Happy for You (Really)

December 7, 2022

I read an interesting article in The New York Times online the other day, about something the author called “freudenfreude,” the opposite of “schadenfreude." Schadenfreude is defined as "taking pleasure in someone else’s misfortune" (“how the mighty have fallen!” said with glee). I’m not a ninny; I know it’s not uncommon in human nature to feel this way periodically. And, full disclosure, I have felt a smidge of it myself at times--not when someone is actually suffering, mind you, but when their charmed life hits a little snag. Not proud of myself, but there it is.

True to form, the comments section lit up, with quite a few can’t-see-the-forest-for-the-trees folks taking exception to the word “freudenfreude” itself. “But it isn’t even really German—it’s a made-up word!” they huffed. Others offered instead the Buddhist word “mudita,” which, it turns out, means the exact same thing. I kept getting back to: who cares what it’s called? Celebrating others’ good fortune, might just save the world.

Think about it. Why are there wars? Simple answer: I want what you have. I’m not happy until you suffer. Why is there such absurd disparity between the top 1% of the population and the rest of us? Billionaires could shed many of their billions, while still keeping so many more, by feeding the world’s hungry and housing the homeless. Yet many choose not to. Are they actively pleased that others are in need? I'm sure not. But there is, there has to be, a large degree of indifference. In both of these situations, our fellow humans are either wished the worst, or else ignored entirely.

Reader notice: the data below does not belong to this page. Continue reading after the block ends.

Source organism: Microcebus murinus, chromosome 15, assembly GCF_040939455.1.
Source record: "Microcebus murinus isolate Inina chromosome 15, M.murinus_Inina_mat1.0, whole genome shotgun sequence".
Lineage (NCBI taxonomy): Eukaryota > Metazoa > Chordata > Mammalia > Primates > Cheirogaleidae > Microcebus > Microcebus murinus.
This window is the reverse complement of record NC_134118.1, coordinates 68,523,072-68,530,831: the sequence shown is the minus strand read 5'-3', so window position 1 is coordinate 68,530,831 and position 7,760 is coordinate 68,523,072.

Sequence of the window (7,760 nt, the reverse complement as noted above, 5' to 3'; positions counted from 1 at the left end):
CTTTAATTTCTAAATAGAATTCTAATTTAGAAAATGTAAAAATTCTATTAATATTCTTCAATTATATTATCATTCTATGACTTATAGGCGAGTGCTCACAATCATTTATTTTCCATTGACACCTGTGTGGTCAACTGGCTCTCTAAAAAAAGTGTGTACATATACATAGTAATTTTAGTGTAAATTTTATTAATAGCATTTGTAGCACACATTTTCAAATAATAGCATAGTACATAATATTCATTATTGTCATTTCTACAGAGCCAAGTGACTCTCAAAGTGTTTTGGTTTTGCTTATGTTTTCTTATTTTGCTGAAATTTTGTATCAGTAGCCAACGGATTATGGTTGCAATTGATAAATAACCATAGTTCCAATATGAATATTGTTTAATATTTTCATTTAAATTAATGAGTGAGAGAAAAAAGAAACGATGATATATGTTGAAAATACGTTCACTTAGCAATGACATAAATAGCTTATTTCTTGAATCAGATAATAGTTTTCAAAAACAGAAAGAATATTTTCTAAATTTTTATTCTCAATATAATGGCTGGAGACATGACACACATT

My good writer friend Robin sold a terrific piece today, to a wonderful online magazine that is one of my dream publications. Her essay is a perfect fit for the site, and I am genuinely delighted for her. In this case, my “freudenfreude” (or whatever it’s called) comes easily; Robin is a lovely person, and has been a huge supporter of me and my writing. But before I got a cramp from patting myself on the back, I forced myself to imagine someone I truly dislike, someone who has been really unkind to me, achieving similar success. How would I feel then? 

That, my friends, is the real test. It’s the Jesus test. Love your enemies. In practice, wish them well. Celebrate them. Wish them into a better place. Be a mirror for them, reflecting a more enlightened, happier, peaceful way of being. And if they don’t respond in kind, you’ve made it a better world just by trying.

How do we spread love and joy in the often loveless and joyless place where we find ourselves? Can we ever make this the Peaceable Kingdom, lion and lamb lying down together? 

We have a lousy track record, but I haven’t lost faith yet. Deep down I believe most of us WANT to live in a world where we are truly happy for each other. 

It sure beats the alternative.


    I am an author (of five books, numerous plays, poetry and freelance articles,) a retired director (of Spiritual Formation at a Lutheran church,) and a producer (of five kids).

    I write about my hectic, funny, perfectly imperfect life.

    Please visit my website: or email me at



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